Peak programming that is open to the campus and greater community is on Wednesday, Nov. 16, and key events include:

  • Aotearoa New Zealand Fair, 4:30 p.m., Tyler Haynes Commons
    • More than 20 stations will allow attendees to explore a wide variety of community connections to New Zealand, including a business school case study on Allbirds shoes, children’s literature, urban biodiversity, women in STEM fields, and more. Details here.
  • Aotearoa New Zealand Dinner, 6 p.m., Heilman Dining Center
    • Samplings will include lamb chops, Kiwi burger, fish and chips, kumara, and chocolate lamingtons. Full menu here.

Ambassador Corry will be meeting with members of the campus community during a private event.

A full list of events is available here.

Previous years have focused on Chile, India, East Asia, South Africa, and Denmark. Earlier this year, Richmond received the Association of International Education Administrators Innovation Award in Internationalization, recognizing innovative approaches to International Education Week programming during the pandemic.

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Government

Early voting nears 1 million mark in Virginia

Thousands of Virginians used a warm November Saturday to cast ballots on the final day of early voting. Over 1 million absentee ballots were issued in the 45-day stretch of early voting that ended Nov. 5, and over 940,000 have been returned.

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Chloe Hawkins

Thousands of Virginians used a warm November Saturday to cast ballots on the final day of early voting.

Lawmakers passed a series of election reform measures in recent years that expand the voting period and allow for no-excuse absentee voting, or early voting.

Virginia voters will elect a member to the U.S. House of Representatives in all of the state’s 11 congressional districts, with varying districts also voting on local candidates and initiatives. Over 1 million absentee ballots were requested, according to the Virginia Department of Elections. Over 940,000 ballots have been received as of Nov. 7. Over 680,000 ballots were returned in person, and over 226,000 ballots were mailed.

Polls were open on weekdays except for the two Saturdays preceding the election. A steady line of people waited five to 10 minutes outside the Henrico County Western Government Center to vote Saturday. Some people waited longer than they might on Election Day, but appreciated the convenience of checking voting off their to-do list.

Henrico County general registrar Mark Coakley has held the position for 18 years, he said. Coakley, who studied political science in college, said he chose to be a part of the political process because it’s been a passion of his since he was a young adult.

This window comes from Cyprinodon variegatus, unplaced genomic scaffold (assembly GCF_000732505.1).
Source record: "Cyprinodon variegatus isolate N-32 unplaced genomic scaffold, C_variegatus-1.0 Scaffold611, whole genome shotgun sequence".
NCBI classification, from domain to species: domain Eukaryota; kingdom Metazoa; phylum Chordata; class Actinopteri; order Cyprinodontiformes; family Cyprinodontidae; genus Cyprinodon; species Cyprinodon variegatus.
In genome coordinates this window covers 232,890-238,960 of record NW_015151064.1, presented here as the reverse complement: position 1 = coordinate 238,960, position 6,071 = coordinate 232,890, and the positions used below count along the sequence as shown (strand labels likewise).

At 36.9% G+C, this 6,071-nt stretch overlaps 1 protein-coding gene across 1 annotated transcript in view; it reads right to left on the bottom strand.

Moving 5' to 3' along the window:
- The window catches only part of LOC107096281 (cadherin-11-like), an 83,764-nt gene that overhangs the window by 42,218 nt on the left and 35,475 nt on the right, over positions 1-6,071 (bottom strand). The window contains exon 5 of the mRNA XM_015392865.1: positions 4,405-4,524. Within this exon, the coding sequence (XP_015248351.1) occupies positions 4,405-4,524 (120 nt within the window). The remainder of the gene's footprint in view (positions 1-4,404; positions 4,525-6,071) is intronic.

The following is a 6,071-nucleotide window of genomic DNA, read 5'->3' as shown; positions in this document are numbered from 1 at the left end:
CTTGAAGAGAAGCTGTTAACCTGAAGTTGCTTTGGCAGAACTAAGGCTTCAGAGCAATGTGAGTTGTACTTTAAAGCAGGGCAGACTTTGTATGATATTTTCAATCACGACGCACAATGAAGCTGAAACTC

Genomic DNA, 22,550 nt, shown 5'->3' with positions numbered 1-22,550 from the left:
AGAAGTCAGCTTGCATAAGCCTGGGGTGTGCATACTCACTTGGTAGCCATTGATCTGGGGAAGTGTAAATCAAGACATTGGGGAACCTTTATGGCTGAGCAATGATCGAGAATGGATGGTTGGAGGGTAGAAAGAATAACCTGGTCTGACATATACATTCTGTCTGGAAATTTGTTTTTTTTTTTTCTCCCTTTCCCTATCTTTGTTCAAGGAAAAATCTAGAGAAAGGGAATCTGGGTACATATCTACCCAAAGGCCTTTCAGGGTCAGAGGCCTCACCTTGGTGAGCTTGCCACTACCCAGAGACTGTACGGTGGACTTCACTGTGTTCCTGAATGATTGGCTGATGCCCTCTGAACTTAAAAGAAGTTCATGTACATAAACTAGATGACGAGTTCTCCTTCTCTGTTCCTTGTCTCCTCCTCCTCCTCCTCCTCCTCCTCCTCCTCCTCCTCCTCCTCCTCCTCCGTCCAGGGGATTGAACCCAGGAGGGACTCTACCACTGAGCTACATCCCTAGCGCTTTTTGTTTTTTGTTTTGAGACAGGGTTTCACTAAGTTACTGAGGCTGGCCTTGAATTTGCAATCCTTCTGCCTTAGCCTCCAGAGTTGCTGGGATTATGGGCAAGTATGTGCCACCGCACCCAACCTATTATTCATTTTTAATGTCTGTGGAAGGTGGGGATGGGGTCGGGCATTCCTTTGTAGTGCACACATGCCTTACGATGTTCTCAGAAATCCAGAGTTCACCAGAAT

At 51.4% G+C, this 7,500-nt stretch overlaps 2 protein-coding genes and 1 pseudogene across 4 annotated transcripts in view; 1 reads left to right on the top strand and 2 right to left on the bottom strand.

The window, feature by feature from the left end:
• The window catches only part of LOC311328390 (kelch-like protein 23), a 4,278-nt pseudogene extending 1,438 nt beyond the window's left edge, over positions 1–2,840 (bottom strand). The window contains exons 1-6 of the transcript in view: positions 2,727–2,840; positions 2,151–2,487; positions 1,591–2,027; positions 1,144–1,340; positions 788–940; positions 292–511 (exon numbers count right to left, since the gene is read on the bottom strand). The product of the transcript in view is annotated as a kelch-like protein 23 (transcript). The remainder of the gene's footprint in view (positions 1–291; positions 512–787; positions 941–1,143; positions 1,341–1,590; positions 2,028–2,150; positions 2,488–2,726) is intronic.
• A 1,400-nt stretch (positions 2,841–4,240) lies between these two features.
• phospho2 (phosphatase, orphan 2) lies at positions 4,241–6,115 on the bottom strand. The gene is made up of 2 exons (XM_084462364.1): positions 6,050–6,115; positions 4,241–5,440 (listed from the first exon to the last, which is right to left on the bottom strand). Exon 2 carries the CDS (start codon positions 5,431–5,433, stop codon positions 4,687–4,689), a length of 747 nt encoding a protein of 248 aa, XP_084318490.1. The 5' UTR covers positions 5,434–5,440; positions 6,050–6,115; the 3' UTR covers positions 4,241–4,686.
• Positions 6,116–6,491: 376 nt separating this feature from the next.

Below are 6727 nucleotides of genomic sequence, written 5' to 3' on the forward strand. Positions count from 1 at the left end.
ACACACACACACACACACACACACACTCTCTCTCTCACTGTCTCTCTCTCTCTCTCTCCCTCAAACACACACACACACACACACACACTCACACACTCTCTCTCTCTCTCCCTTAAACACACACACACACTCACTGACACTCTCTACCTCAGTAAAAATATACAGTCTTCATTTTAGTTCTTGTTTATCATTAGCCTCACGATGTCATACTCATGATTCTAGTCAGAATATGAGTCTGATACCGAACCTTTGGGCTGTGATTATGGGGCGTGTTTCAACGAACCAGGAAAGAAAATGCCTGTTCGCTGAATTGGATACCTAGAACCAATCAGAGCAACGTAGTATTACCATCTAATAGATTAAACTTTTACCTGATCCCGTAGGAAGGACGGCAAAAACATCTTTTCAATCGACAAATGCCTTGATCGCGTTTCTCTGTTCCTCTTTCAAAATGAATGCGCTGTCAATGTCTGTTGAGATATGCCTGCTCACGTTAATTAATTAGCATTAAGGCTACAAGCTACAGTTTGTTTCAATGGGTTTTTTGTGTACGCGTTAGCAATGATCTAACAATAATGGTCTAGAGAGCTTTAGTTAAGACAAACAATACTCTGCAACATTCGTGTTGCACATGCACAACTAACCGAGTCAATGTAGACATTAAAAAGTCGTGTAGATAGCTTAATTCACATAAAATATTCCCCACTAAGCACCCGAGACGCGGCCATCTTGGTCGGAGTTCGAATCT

“I’m really excited for voters showing up,” Coakley said. “Today, and on Election Day.”

Voters are happy with this shift, he said.

“With early voting, the voters get to choose to wait in line at 8:30 on a Saturday morning,” Coakley said. “It’s their choice — they’re not forced to vote on a Tuesday after a long workday.”

Alan Wagner is a voter who lives in Henrico County, parts of which are in congressional District 1. Wagner is concerned about crime, and the economy—especially the rising costs of items due to inflation, he said.

“I’m afraid to go into downtown Richmond sometimes,” Wagner said. “And the gas and food prices are outrageous.”

This is the first year Wagner voted early, in four decades of voting, he said. He decided to vote early due to the uncertainty of his work schedule on Election Day.

“I’m really busy working 10-hour shifts,” Wagner said. “I don’t know what the lines will look like at the precinct after 5 o’clock on Tuesday.”

Virginia residents have more of a voice in elections such as midterms, Coakley said, when they choose representatives to speak on their behalf in Congress. But, turnout is always higher in a presidential election. Almost 2.7 million early votes were cast in 2020 in Virginia, according to the state’s Department of Elections. For the gubernatorial election last year, over 1.1 million people voted early, according to the Virginia Public Access Project, or VPAP.

Although voter turnout in the 2018 midterm election was historic, an expanded time frame for early voting did not exist, Coakley said, which makes turnout comparisons more difficult.

“These laws weren’t put in place in 2018,” Coakley said. “But they have caused an increase in early voting.”

For example, over 330,000 early votes were cast in 2018 in Virginia, and that number will likely be at least three times higher this year, according to data from the Virginia Department of Elections. But, 1.2 million more people voted in 2018 than the previous midterm election. It remains to be seen if turnout this year will reach similar participation.

There is a 70% return rate of absentee ballots overall in Virginia as of Nov. 7, with the lowest district return rate at 64% and the highest at 76%, according to the Virginia Department of Elections.

Election Day is Nov. 8. Absentee ballots must be postmarked by that date and received by noon three days after the election to count. Voters can find their polling place on the Virginia Department of Elections website. Voters can also register to vote on Election Day, though they will be given a provisional ballot.